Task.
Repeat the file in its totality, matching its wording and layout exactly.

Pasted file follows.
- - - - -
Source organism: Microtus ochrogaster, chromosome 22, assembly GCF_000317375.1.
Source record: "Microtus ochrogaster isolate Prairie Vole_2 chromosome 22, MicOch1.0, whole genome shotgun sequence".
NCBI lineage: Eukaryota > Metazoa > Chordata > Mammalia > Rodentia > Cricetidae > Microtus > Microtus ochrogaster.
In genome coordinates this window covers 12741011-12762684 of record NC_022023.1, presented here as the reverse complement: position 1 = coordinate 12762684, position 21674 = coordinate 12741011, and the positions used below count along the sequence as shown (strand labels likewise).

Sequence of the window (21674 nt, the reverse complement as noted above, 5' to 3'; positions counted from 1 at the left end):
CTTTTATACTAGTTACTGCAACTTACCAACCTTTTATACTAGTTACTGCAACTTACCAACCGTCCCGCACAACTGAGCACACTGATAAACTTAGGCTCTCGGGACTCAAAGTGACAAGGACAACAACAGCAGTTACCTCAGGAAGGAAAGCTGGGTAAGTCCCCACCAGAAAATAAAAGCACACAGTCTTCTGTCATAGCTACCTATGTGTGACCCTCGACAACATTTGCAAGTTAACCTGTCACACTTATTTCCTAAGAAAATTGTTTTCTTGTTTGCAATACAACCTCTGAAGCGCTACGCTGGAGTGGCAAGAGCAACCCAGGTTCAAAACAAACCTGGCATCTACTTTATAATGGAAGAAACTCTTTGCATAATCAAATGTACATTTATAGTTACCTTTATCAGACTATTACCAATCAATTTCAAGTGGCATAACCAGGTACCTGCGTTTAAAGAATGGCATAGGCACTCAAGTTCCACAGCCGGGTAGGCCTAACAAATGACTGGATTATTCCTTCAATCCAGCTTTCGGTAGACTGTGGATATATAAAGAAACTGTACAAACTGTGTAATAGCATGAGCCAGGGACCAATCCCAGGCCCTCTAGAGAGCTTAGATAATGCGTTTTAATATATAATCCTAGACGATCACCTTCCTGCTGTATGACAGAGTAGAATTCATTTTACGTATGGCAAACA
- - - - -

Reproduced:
Source organism: Microtus ochrogaster, chromosome 22, assembly GCF_000317375.1.
Source record: "Microtus ochrogaster isolate Prairie Vole_2 chromosome 22, MicOch1.0, whole genome shotgun sequence".
NCBI lineage: Eukaryota > Metazoa > Chordata > Mammalia > Rodentia > Cricetidae > Microtus > Microtus ochrogaster.
In genome coordinates this window covers 12741011-12762684 of record NC_022023.1, presented here as the reverse complement: position 1 = coordinate 12762684, position 21674 = coordinate 12741011, and the positions used below count along the sequence as shown (strand labels likewise).

Sequence of the window (21674 nt, the reverse complement as noted above, 5' to 3'; positions counted from 1 at the left end):
CTTTTATACTAGTTACTGCAACTTACCAACCTTTTATACTAGTTACTGCAACTTACCAACCGTCCCGCACAACTGAGCACACTGATAAACTTAGGCTCTCGGGACTCAAAGTGACAAGGACAACAACAGCAGTTACCTCAGGAAGGAAAGCTGGGTAAGTCCCCACCAGAAAATAAAAGCACACAGTCTTCTGTCATAGCTACCTATGTGTGACCCTCGACAACATTTGCAAGTTAACCTGTCACACTTATTTCCTAAGAAAATTGTTTTCTTGTTTGCAATACAACCTCTGAAGCGCTACGCTGGAGTGGCAAGAGCAACCCAGGTTCAAAACAAACCTGGCATCTACTTTATAATGGAAGAAACTCTTTGCATAATCAAATGTACATTTATAGTTACCTTTATCAGACTATTACCAATCAATTTCAAGTGGCATAACCAGGTACCTGCGTTTAAAGAATGGCATAGGCACTCAAGTTCCACAGCCGGGTAGGCCTAACAAATGACTGGATTATTCCTTCAATCCAGCTTTCGGTAGACTGTGGATATATAAAGAAACTGTACAAACTGTGTAATAGCATGAGCCAGGGACCAATCCCAGGCCCTCTAGAGAGCTTAGATAATGCGTTTTAATATATAATCCTAGACGATCACCTTCCTGCTGTATGACAGAGTAGAATTCATTTTACGTATGGCAAACA